The popularity of Special Purpose Acquisition Companies (SPACs) has contributed to the high level of investment activity in the EV sector. SPACs are essentially shell corporations that raise capital by means of an initial public offering (IPO) in order to fund the acquisition of a privately-owned operating company. The operating company merges with the publicly traded SPAC to become a listed company, bypassing the need to list independently. Among their benefits compared to a traditional IPO, SPACs give companies access to capital, even when market volatility and other conditions limit liquidity.
For EV start-ups, which typically lack a track record of sales and a strong order book, SPACs, which are sometimes described as ‘blank cheque companies’, can perform a key role in accelerating their growth plans. Such deals enable them to raise the funds needed to scale new programmes, expand their operational footprints or reach into new international markets.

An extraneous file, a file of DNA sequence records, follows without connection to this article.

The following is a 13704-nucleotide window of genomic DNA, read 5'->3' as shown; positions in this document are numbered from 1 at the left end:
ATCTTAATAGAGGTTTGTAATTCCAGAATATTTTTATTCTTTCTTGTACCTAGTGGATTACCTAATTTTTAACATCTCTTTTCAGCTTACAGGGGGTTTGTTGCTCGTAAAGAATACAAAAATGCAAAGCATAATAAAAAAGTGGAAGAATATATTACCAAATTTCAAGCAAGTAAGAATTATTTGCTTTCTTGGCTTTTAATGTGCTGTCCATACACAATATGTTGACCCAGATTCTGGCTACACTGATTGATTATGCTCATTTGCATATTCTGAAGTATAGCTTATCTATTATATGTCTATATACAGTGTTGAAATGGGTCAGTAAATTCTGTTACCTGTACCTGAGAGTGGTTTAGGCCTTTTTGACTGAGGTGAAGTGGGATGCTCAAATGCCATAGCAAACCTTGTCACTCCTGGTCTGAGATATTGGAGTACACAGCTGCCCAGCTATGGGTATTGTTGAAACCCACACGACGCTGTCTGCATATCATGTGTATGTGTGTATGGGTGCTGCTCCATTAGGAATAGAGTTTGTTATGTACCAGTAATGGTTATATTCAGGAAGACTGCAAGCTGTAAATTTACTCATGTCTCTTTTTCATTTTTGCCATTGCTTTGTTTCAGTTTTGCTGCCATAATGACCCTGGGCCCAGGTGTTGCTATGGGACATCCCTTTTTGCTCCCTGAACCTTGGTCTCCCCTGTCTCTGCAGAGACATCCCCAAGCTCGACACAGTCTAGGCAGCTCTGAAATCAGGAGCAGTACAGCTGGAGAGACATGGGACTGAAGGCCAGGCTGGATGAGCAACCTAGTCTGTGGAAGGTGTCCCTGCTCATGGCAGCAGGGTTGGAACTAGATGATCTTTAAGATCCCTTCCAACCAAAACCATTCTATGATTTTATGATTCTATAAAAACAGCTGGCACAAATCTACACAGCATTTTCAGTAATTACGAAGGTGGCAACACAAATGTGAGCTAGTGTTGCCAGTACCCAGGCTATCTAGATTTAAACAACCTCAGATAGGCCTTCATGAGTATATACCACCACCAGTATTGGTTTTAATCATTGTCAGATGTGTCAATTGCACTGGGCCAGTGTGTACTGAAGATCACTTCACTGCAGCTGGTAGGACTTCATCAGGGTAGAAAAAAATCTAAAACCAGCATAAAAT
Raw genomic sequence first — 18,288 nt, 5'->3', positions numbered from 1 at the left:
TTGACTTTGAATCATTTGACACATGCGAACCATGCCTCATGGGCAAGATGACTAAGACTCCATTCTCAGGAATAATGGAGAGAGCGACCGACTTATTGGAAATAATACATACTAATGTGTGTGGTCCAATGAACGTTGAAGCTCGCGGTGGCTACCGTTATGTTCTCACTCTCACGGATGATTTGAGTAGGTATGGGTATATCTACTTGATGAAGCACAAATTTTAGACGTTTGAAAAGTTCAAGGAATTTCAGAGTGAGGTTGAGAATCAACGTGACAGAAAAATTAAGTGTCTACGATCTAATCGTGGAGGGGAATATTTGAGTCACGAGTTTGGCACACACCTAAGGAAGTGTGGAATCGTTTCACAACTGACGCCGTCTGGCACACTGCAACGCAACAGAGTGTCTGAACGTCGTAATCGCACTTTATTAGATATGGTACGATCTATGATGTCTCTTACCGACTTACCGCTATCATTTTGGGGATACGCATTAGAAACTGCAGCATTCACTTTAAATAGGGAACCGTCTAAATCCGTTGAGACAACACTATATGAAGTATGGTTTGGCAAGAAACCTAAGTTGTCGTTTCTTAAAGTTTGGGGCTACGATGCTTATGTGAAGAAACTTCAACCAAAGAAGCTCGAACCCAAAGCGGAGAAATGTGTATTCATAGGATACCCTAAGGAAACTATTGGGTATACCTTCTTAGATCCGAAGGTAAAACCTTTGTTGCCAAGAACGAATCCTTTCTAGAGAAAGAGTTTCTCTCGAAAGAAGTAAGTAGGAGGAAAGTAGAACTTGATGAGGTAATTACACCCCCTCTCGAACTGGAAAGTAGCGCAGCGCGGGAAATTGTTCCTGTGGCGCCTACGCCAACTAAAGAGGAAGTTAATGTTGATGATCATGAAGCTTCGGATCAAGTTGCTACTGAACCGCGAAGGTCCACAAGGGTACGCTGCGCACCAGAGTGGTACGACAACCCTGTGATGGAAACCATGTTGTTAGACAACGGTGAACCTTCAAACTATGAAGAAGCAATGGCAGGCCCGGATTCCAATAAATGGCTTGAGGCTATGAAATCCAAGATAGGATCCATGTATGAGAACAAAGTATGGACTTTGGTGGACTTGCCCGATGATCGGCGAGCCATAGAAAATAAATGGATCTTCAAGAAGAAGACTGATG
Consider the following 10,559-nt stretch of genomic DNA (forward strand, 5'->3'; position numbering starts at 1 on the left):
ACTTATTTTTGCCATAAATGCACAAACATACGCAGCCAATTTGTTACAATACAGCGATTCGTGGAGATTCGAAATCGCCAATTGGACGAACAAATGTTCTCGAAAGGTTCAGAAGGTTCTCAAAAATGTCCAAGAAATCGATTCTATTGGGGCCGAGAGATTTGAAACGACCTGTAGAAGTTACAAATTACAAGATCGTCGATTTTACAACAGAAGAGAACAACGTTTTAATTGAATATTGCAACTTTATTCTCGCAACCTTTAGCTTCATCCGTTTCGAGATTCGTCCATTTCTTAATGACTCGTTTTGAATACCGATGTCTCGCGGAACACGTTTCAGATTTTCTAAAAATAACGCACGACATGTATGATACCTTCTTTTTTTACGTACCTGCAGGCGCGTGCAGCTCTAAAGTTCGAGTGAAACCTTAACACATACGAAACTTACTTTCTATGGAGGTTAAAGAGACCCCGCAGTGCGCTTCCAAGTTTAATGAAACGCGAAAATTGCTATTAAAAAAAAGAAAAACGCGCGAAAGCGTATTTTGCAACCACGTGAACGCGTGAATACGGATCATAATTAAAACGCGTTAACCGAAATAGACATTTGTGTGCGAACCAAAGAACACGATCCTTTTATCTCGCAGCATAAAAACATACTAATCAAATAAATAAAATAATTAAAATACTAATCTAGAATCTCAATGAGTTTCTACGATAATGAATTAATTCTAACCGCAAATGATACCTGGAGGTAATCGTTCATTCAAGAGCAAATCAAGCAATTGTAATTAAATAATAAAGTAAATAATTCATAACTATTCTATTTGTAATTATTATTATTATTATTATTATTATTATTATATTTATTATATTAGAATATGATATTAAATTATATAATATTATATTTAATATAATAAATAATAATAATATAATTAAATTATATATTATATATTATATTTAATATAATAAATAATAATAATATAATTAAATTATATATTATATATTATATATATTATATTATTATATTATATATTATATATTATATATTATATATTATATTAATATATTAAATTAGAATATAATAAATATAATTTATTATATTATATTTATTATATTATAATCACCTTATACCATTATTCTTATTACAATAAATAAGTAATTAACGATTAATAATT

Legislating for electrification
New legislation focused on reducing carbon emissions is driving demand for EVs around the world. In the UK, the government has set a target to reduce carbon emissions to net zero by 2050 and a ban on the sale of new internal combustion engine (ICE) passenger cars and vans will take effect by 2030. Recent moves by the government to expand London’s ULEZ, to cover a much wider area, are also expected to accelerate the switch to all-electric freight vehicles. Similar legislation affecting densely populated cities such as Paris is expected to boost demand for electrified vans and trucks across Europe.